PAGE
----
Can certain information be given on a different screen where it’s more relevant? That’s what someone who’s writing for an app would be thinking.
This is where UX writers truly shine. Being concise or in other words knowing what to cut is one of the key principles of UX writing.
The UX writer will instinctively know what is redundant or unnecessary.
It’s all about the order of things with this last one. Can the layout be rearranged in a way that it makes more sense?
As a student of user flow and the user journey, the UX writer will certainly have something valuable to add.
Walt Disney method
Although it was his method, it wasn’t Walt Disney who popularized this brainstorming technique. Neuro-Linguistic programming expert Robert Dilts was the one who did.
that you never knew which Walt would come into a meeting. It could be the dreamer, the realist or the critic.
He was all of those people at the same time, but what this brainstorming technique does is it separates different people into one of those roles during brainstorming sessions.
You can also have all participants play all 3 roles. Here’s how it works:
Here, the craziest ideas are allowed.
Why not market the app to Martians? Okay, maybe not that crazy.
The realistic limitations shouldn’t come into consideration just yet though. No criticism is allowed either.
UX writing being a creative skill, the writer can shine here as they let their imagination run wild.
Here, the team lands on the cold firm ground from the cozy clouds they sat on moments before.
Logic comes into play to analyze ideas that came from the dreamer phase.
Questions such as these arise:
- Can we apply this idea in reality?
- What resources would be needed?
- What are the time restrictions?
- How do we plan the idea?
It all comes down to framing the ideas into the limitations of the real world. And no one knows more about limitations than a UX writer working on a mobile app. 5 inches of screen space to fit all necessary information into it while also being friendly and clear. Now that’s a limitation.
As the plan was outlined in the realist mode, the critic enters the stage.
The task of the critic mode is to analyze and examine while being constructively critical.
Dangers and risks are at the forefront of the critic’s thinking. They have to think about the weaknesses in the plan as well.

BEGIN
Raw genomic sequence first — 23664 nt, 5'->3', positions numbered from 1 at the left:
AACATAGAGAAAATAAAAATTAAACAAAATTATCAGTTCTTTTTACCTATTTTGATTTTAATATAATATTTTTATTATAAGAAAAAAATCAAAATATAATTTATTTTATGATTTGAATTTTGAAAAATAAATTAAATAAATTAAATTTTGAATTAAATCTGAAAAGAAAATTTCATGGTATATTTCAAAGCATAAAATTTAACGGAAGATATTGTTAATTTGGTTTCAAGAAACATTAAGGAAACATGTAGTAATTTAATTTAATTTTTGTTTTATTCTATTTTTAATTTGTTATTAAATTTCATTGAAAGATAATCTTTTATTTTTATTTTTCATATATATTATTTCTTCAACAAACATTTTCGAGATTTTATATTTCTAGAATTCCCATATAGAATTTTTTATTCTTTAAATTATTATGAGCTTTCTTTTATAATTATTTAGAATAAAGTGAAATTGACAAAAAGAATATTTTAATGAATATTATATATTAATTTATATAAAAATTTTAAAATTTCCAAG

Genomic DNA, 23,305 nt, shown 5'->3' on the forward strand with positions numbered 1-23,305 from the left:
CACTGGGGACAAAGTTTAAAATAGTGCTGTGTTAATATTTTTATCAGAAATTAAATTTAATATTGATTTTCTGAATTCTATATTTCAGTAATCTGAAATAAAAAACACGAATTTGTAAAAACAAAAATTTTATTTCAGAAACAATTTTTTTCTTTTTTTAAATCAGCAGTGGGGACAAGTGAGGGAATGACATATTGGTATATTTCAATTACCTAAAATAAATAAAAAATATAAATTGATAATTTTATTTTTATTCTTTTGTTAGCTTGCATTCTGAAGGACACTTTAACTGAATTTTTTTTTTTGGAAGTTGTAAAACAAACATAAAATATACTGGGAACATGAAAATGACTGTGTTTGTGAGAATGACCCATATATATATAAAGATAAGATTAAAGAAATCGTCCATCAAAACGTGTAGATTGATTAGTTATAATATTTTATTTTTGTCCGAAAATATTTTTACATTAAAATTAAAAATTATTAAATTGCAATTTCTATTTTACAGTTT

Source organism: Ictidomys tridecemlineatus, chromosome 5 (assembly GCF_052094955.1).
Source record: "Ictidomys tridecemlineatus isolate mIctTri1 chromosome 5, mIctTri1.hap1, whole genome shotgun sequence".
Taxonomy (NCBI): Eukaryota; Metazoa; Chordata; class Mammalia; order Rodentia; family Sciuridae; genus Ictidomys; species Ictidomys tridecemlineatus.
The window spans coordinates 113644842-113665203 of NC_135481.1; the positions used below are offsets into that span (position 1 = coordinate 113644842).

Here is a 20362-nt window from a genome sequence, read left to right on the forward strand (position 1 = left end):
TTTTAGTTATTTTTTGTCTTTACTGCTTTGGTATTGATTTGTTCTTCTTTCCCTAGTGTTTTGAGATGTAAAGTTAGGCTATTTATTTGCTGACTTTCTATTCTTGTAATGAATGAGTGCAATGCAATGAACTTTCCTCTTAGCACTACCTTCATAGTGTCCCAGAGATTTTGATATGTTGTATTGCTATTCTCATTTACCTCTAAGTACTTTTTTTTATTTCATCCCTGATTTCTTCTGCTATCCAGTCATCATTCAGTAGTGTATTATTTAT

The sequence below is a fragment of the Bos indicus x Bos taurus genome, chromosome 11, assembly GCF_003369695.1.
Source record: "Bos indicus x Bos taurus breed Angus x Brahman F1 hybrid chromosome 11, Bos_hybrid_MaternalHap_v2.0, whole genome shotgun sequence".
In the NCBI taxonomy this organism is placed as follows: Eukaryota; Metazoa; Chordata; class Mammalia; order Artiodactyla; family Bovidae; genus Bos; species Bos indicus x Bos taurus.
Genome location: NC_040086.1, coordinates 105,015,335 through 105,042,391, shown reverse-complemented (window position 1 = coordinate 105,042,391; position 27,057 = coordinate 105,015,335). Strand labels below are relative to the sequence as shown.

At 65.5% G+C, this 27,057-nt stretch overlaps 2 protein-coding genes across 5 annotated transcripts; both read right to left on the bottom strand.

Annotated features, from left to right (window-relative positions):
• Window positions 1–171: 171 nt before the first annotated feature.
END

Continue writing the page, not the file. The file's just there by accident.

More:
While the task isn’t easy, critical thinking is a necessary tool for UX writing. This sort of assignment will help hone the writer’s skills.
Having all of these brainstorming techniques in mind, be sure to include your UX writer in them as well. You won’t regret it.
Let UX writers pair write
One of the more efficient methods of utilizing the UX writer is pair writing.
It finds its inspiration in an agile development method pair programming. Two programmers would sit down together and while one would write code, the other would give suggestions. After a while, they would switch.
Pair writing works in a similar way.
Let’s first define that term: Pair writing is the collaboration between a writer and someone else. It could be a UX designer, a subject matter expert, or another UX writer.
How does it improve user experience? Here are the key benefits:
- Makes work easier
- Builds relationships
- More ideas
For example, pairing up a developer who worked on the app with a UX writer. It would improve the writing process as the developer would be able to provide valuable information to the UX writer.
Another good teammate to pair your UX writer with would be a researcher. Someone who fully understands the user persona and who can guide the UX writer in terms of voice and tone. It’s crucial the app speaks like its intended user.
And finally, why not pair your UX writer up with another UX writer. Hear me out.
Two heads are smarter than one.
Let’s say the writer’s struggling with a certain call to action for your app. They just can’t seem to find the right, concise way to put it.
Another UX writer just might though. It might be obvious to them.
Break down the silos, sit your UX writer down with a teammate and let the magic happen!
So how do you work with a UX writer? It might not be easy.
You need to make them a welcome part of your team and give them access to most app development processes.
Here’s a summary of all tips on how to work with UX writers
- Use UX writers early
- Give UX writers context
- Give UX writers access to design programs
- Brainstorm with UX writers
- Let them pair write
After reading all that, maybe you don’t want the hassle of incorporating them into your in-house team.
Here at DECODE, UX writing is within our wide array of skill sets. We can take full control of your app development or you can delegate specific tasks to us.
Let’s talk and find out how we can help you.